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The Wrong Kind of Workout

Even large corporations bungle words. Remember that when you decide that you can edit your own book.
Jan | 19 | 2024
  Jan | 19 | 2024
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BY Phil Simon
  Phil Simon

The Wrong Kind of Workout

Even large corporations bungle words. Remember that when you decide that you can edit your own book.
Phil Simon
Jan | 19 | 2024

The Wrong Kind of Workout

TL;DR: Even large corporations bungle words. Remember that when you decide that you can edit your own book.
Phil Simon
Jan | 19 | 2024

Lime Time Fitness is no mom-and-pop outfit. It sports nearly 200 locations sprinkled across the US, with plans for expansion. Monthly dues aren’t cheap, but I take my fitness seriously and get my money’s worth. I can justify its monthly cost. Normatecs don’t suck.

While stretching the other day, I noticed the following sign on the floor—and something seemed off. See if you notice the error.

Give up?

A workout is a noun. As a verb, though, work out is correct. The sign should read: How Hard Should I Work Out? (Grammar Girl would be proud of me.)

What You Need to Know

Everyone makes mistakes from time to time, even yours truly and a well-resourced corporation with its own marketing and communications department. The latter prints a grammatical error on presumably hundreds of signs (in the title, no less). Given that, what are the odds that you’ll be able to accurately edit an entire book by yourself?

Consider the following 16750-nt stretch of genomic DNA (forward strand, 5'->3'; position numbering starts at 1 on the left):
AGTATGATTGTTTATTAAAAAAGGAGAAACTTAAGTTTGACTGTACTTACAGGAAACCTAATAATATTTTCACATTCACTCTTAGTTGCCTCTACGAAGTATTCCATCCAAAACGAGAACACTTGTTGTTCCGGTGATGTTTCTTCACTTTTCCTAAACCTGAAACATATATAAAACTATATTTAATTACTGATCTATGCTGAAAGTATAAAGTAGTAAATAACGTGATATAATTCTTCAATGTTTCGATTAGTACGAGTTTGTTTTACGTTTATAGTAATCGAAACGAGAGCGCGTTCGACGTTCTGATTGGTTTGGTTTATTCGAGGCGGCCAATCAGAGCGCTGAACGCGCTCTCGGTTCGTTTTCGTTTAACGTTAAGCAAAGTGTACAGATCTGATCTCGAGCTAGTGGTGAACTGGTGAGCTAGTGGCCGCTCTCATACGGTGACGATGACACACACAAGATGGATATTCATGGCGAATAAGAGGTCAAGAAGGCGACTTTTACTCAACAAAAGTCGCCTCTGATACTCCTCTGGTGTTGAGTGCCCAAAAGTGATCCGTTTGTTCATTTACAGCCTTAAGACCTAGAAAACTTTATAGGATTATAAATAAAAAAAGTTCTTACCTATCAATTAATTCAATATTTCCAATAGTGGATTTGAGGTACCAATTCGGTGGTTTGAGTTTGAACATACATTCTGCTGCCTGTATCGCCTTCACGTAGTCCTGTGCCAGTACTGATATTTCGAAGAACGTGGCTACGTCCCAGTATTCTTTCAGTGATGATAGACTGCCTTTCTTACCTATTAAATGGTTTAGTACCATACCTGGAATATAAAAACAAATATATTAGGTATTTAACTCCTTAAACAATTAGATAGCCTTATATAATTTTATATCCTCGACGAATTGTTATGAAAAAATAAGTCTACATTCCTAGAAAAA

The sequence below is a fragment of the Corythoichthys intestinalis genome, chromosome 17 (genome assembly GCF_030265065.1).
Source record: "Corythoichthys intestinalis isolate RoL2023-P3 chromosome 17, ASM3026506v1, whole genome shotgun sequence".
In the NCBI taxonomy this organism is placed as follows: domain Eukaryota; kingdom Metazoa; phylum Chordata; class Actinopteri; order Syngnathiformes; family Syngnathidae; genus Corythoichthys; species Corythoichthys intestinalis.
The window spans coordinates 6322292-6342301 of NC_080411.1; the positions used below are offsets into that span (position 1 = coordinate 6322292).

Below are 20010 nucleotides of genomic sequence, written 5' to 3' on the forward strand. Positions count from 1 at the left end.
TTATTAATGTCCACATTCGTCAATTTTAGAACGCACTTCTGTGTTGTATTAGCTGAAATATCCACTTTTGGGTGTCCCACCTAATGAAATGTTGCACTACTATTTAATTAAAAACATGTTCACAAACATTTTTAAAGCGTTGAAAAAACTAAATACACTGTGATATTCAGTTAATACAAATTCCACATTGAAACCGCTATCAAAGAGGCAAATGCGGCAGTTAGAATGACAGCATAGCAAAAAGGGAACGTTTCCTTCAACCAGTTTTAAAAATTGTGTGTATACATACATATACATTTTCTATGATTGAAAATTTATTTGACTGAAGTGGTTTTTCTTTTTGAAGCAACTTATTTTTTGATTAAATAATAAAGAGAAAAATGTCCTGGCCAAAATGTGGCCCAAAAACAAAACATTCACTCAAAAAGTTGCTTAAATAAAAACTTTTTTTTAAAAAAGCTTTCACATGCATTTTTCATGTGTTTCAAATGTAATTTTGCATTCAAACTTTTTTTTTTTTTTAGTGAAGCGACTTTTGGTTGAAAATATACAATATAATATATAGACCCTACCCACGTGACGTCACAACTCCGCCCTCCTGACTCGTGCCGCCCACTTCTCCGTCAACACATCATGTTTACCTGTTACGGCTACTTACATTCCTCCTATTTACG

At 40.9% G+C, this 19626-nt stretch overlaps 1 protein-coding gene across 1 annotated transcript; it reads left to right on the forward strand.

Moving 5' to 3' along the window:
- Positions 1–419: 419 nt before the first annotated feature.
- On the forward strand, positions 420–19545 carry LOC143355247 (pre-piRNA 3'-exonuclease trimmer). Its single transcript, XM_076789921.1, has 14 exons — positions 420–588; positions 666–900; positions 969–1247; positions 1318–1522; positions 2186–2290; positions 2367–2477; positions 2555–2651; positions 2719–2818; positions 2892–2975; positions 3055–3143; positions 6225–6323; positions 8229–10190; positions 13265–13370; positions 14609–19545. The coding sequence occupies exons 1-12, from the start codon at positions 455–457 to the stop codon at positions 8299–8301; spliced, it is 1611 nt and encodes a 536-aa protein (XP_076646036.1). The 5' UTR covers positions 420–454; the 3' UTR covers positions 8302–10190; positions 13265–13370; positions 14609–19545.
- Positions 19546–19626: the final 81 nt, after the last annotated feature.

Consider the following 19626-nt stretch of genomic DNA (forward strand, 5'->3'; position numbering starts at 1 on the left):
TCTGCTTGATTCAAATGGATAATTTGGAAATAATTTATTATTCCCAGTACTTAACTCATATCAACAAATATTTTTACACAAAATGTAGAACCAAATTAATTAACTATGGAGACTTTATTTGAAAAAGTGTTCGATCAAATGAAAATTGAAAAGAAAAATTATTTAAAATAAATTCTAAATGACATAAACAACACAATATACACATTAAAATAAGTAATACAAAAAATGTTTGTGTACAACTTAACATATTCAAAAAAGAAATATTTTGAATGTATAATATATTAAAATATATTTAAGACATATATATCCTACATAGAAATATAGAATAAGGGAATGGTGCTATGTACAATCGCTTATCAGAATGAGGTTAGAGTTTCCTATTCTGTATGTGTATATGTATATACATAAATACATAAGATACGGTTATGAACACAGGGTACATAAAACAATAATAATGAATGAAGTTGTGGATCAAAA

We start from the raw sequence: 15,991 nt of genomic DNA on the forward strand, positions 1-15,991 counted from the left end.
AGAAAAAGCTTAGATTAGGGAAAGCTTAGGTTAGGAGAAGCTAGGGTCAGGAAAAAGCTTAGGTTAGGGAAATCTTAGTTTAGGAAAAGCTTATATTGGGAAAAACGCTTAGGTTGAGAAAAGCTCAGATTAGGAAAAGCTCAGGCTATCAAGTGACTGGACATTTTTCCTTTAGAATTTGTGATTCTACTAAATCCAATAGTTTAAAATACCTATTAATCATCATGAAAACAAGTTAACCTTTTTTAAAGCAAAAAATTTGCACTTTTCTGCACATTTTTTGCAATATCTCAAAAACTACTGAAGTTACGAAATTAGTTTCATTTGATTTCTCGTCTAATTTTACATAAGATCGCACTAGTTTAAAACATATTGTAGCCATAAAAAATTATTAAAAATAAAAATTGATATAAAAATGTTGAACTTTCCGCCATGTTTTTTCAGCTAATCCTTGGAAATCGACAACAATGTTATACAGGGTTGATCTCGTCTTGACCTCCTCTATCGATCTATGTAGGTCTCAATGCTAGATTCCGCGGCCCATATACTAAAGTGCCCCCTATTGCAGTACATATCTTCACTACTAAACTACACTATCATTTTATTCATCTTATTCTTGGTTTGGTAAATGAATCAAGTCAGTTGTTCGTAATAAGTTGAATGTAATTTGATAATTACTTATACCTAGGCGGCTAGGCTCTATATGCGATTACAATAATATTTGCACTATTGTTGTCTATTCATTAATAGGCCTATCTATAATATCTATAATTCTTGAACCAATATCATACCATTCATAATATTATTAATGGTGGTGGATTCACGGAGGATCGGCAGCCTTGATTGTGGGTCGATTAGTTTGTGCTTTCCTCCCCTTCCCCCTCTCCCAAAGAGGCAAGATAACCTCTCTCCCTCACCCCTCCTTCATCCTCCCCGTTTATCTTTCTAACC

Sadly, plenty of authors eschew proper editors in favor of doing the job themelves.

I’ll give you a hint: The answer starts with a z.

I swear by Grammarly as I write my manuscripts, but it’s certainly not perfect. No tool is. What’s more, it doesn’t work in galleys. I’d never dream of publishing a book or any long-form content without hiring a proper editor—and neither should you. (Thankfully, Racket works with some amazing ones.)

Sadly, however, plenty of authors eschew proper editors in favor of doing the job themselves.

Without any further information, which category of books contains more typos, grammatical errors, and other linguistic gaffes?

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2 Comments

  1. Josh Bernoff

    Amen. Poorly edited books (or copy) tell everyone you are sloppy and unprofessional.

  2. Karen Davis

    Word and grammar nerds make me proud. Thanks for posting, Phil.

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